HomeCorruptionChinese Operative Infiltrated a Taiwanese Newsroom, Promoted Propaganda

Chinese Operative Infiltrated a Taiwanese Newsroom, Promoted Propaganda

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Taiwanese authorities have uncovered that a Chinese state-backed journalist infiltrated a Taiwanese news outlet, manipulating content to promote Chinese propaganda. This incident has raised alarm bells about the extent of Chinese influence operations in Taiwan.

The Covert Operation

The scandal began when China’s Taiwan Affairs Office approached several Taiwanese broadcasters with proposals to launch political talk shows. To entice them, they offered preferential commercial treatment in the Chinese market. One broadcaster accepted, setting the stage for the covert operation. Zhao Bo, a reporter for China’s state news agency Xinhua, took on the role of content editor for the show, ensuring that scripts and guest discussions aligned with Chinese propaganda.

Zhao’s influence was subtle but profound. She managed scripts and held private conversations with guests, emphasizing points favorable to China. The program prominently featured discussions on former Taiwanese President Ma Ying-jeou’s policies and his trip to China, casting them in a positive light.

Discovery and Aftermath

When Taiwanese authorities got wind of Zhao’s activities, she fled back to China. Taiwan’s National Communications Commission (NCC) is now investigating the incident. Mainland Affairs Council Minister Chiu Chui-cheng confirmed that a multi-agency investigation is underway to probe deeper into this infiltration.

The incident highlights the pervasive reach of Chinese influence in Taiwan’s media landscape. Rosalia Wu, head of the Democratic Progressive Party caucus in Taiwan’s Legislative Yuan, emphasized the severity of the situation, stating that such manipulations are illegal and a direct affront to Taiwan’s media integrity.

Financial Enticements and Influence

Scott Harold, a political scientist at RAND, noted that Chinese financial incentives have historically swayed Taiwanese media. The media industry in Taiwan, particularly print media, faces significant financial challenges, making them vulnerable to Chinese advertising dollars. These financial enticements are a strategic tool for China to exert influence.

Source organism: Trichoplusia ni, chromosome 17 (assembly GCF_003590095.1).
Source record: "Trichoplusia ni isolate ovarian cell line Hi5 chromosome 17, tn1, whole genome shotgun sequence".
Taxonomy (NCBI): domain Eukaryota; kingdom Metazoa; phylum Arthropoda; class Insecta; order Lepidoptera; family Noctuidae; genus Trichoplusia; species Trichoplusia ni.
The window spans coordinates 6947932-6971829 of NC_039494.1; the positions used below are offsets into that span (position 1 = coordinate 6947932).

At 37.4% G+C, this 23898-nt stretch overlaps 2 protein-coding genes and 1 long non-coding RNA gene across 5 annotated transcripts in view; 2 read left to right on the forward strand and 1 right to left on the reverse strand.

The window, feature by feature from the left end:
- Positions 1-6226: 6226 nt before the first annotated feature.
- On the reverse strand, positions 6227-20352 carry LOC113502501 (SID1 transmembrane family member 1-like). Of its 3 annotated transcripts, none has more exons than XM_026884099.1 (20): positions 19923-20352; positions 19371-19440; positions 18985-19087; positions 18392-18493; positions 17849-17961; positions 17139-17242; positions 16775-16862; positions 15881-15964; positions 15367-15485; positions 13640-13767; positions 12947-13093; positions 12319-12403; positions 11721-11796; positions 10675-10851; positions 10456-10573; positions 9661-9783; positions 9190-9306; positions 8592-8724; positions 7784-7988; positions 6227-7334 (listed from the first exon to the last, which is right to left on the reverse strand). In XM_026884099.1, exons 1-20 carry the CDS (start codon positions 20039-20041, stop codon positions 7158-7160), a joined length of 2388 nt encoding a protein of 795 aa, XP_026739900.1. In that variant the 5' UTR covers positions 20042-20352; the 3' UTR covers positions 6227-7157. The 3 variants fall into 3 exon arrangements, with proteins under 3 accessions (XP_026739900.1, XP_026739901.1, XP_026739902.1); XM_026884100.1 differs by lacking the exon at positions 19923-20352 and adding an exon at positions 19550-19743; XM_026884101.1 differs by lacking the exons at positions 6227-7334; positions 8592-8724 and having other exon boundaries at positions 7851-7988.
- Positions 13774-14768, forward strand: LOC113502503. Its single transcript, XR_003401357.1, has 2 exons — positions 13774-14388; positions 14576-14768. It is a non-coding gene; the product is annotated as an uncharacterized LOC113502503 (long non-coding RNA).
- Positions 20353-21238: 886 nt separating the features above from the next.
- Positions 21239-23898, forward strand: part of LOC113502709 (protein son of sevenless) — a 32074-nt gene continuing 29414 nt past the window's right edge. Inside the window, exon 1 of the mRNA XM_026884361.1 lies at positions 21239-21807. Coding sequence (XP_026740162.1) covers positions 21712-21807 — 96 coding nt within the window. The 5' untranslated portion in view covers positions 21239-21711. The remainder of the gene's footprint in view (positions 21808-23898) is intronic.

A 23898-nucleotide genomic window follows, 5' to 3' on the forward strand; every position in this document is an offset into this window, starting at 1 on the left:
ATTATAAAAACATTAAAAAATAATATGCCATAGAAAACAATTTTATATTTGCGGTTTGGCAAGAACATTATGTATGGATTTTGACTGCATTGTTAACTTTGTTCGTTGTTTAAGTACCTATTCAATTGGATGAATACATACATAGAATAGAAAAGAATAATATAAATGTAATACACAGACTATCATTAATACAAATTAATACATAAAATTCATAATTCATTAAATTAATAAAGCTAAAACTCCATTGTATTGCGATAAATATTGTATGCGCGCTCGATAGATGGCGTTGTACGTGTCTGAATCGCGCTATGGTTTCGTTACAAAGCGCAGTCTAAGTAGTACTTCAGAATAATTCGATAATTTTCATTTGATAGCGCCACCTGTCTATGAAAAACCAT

Democratic Progressive Party lawmaker Puma Shen suggested that Zhao’s actions are likely not isolated incidents. He pointed out that China often uses middlemen to carry out influence operations, making them harder to detect and thwart.

China’s Denial and Taiwan’s Response

China has dismissed the allegations as “fake news,” claiming the broadcaster acted independently. However, Taiwanese lawmakers are not convinced. Ruling Democratic Progressive Party lawmaker Wang Ting-yu has called for banning Xinhua journalists from Taiwan, citing the risk of recurrent influence operations.

This incident is not the first of its kind. In 2019, the media conglomerate Want Want China Times faced similar accusations of seeking approval from China’s Taiwan Affairs Office for their stories. The NCC has previously fined Want Want for allegedly inaccurate or biased coverage.

Broader Implications

The revelation comes at a time of heightened tension between China and Taiwan. Recently, China threatened the death penalty for “diehard” Taiwan independence separatists, underscoring its aggressive stance towards Taiwan’s sovereignty. This move is seen as part of China’s broader strategy to coerce and intimidate Taiwan into considering unification.

China’s tactics extend beyond military threats to include economic integration plans, like the recent proposal to integrate Taiwan with Fujian province. These efforts aim to soften Taiwan’s stance on independence by highlighting potential economic and social benefits of closer ties with China.

The infiltration of a Taiwanese news program by a Chinese journalist underscores the lengths to which China will go to exert influence over Taiwan. This incident has prompted a rigorous investigation and calls for stricter regulations to prevent future occurrences.

ACZ Editor: Obviously China has a full court press against Taiwan – if one incident is uncovered, it is likely that 10 actions are still in operation. But how many of these infiltrations are occurring in the U.S. and around the world? China’s propaganda machine is a multi-billion dollar operation.

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